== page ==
FIG. 1 is a perspective drawing of one embodiment of a full range loudspeaker system incorporating the present invention;
FIG. 2 is a perspective drawing of the center horn with four center throats and the waveguide which controls the horizontal energy distribution pattern of the loudspeaker shown in FIG. 1;
FIG. 3 is a side view of the center horn with four center throats shown in FIG. 2 illustrating the vertical angle of coverage of the present invention;
FIG. 4A is a top view of a small array showing the horizontal coverage of the loudspeaker within an array;
FIG. 4B is a side view of three of the center horns arrayed in a vertical plane;
FIG. 5A and 5B are graphic representations of the vertical and horizontal energy distributions, respectively, of the array shown in FIGS. 4A and 4B;
FIG. 6 is an array of loudspeakers incorporating the present invention;
FIG. 7 is an oblique view of the array of loudspeakers shown in FIG. 6;
FIG. 8 is a perspective drawing of, the center horn or part of the small array with four throats and the waveguide with horizontal vanes which influence the vertical energy distribution pattern of the loudspeaker shown in FIG. 1; and
FIG. 9 is a perspective drawing of the center horn or part of the small array with four throats and the waveguide with vertical vanes which influence the horizontal energy distribution pattern of the loudspeaker shown in FIG. 1.
FIG. 1 illustrates a loudspeaker of a high fidelity speaker system. It includes a shell or housing 10. In the housing 10 are a woofer, mid-range speakers, and tweeters. The woofer mount 11 with an aperture for the woofer is shown in FIG. 1. The woofer and four conventional mid-range speakers are shown in each of the twelve loudspeaker cabinets of FIG. 7. As is conventional, the woofer produces sound in the range of 200 Hz or less.
Adjacent to the mount 11 for the woofer is a center horn 12 in accordance with the present invention which provides sound in a much higher and broader range (e.g., 1.5-20 kHz range), and can be considered a mid-range to tweeter speaker. The center horn 12 consists of a plurality of center array drivers (e.g., four drivers) 13 a-13 d which are acoustically coupled to respective center throats of an array of center throats 14 a-14 d. These center throats 14 a-14 d are offset relative to an immediately neighboring throat by a given angle in a direction perpendicular to a plane of symmetry between the throats as shown. Hence, a sum of the individual widths of the several drivers in a first direction can be greater than the total height of the drivers in the array in the illustrated embodiment. However, they can be placed in a single plane. Also, if desired, the individual throats 14 a-14 d can be partially or completely separated from each other by some form of divisor structure, such as vanes, rigid or flexible walls, membranes, webbing or other physical partition, etc.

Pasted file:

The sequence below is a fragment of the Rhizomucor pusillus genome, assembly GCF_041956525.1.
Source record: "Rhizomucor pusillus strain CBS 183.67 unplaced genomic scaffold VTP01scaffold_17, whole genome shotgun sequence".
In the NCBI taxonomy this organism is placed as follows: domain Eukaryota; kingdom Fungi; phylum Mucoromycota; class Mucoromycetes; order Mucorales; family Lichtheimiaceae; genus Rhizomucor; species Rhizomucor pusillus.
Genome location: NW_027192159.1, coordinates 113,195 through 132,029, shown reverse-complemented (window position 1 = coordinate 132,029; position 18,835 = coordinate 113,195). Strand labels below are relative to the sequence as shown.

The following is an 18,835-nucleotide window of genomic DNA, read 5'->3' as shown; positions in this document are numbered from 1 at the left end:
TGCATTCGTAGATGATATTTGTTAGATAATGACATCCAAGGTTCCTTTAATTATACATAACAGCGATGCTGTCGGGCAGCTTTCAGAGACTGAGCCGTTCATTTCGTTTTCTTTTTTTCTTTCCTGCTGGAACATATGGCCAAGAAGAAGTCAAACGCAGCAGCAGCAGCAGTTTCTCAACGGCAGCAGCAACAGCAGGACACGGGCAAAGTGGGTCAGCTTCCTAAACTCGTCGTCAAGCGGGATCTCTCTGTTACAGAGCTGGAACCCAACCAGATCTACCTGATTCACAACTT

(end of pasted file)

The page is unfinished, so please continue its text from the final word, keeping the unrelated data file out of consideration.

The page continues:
The output ports of the center array drivers 13 a-13 d are acoustically coupled to the inlets of the center throats 14 a-4 d. The mouths of the center throats 14 a-4 d are acoustically coupled to a single center array waveguide 15. The array drivers 13 a-13 d, the throats 14 a-4 d, and the single waveguide 15 thus constitute the center horn 12.
As illustrated in FIGS. 2 and 3, the axis of the throats 14 a-4 d of the center horn 12 form an arcuate array in the vertical plane. It should be noted that, while the terms vertical and horizontal are used as points of reference, these terms can be interchanged without affecting the invention. In fact, any orientation of the various elements with respect to a reference plane is contemplated. The center array waveguide 15 is shaped as an arc in the vertical plane as illustrated in FIG. 3.
Similarly, the small horn 16 includes a plurality (e.g., 12) of drivers 17 a-17 m acoustically coupled to small array throats 18 a-18 m. As with the center array waveguide 15, the small array throats 18 a-18 m are acoustically coupled to a single small array waveguide 19. The operation and construction of the small horn 16 is much the same as the center horn 12 but for the inclusion of additional drivers 17 a-17 m which provide extra power in the high frequency ranges, as well as smaller throats 18 a-18 m and waveguide 19 dimensions to generate sounds in the range of 6 kHz and up. The small horn 16 may be considered a tweeter.
It should be noted that on either side of the small horn 16 can be placed mid-range speakers (shown in FIG. 7), such as four evenly spaced mid-range speakers, two on either side of the small horn 16 in stacked relationship. The mounts for the two sets of two mid-range horns may form a chevron shape with the center of the chevron on either side of the small horn 16 and extending to the outer surface of the housing 10. The center horn 12 can have an overlapping range to the tweeter 16, and hence the tweeter 16 can be omitted under some circumstances.
With respect to center horn waveguide 15 and the similar construction of the small horn waveguide 19, these waveguides' outer surfaces on the sides 15 a, 15 b (and 19 a, 19 b) have two angles relative to the central plane of the throats 14 a-14 d (and 18 a-18 m). The center plane is referred to as the “0” line in FIGS. 4A and 4B, for instance.
The waveguides 15 and 19 of the center and small horns 12 and 16 can include complete top and bottom sides 19 c (only one shown as the top side of the housing 10 is omitted for illustration) as shown with respect to the waveguide 19 of the small array 16 or have vestigial top and bottom side walls 15 c, e.g., with a chevron cut out at an angle matching the more posterior side surface of the waveguides 15 a, 15 b, 19 a, 19 b. Alternatively, the waveguide top and bottom side walls may be omitted.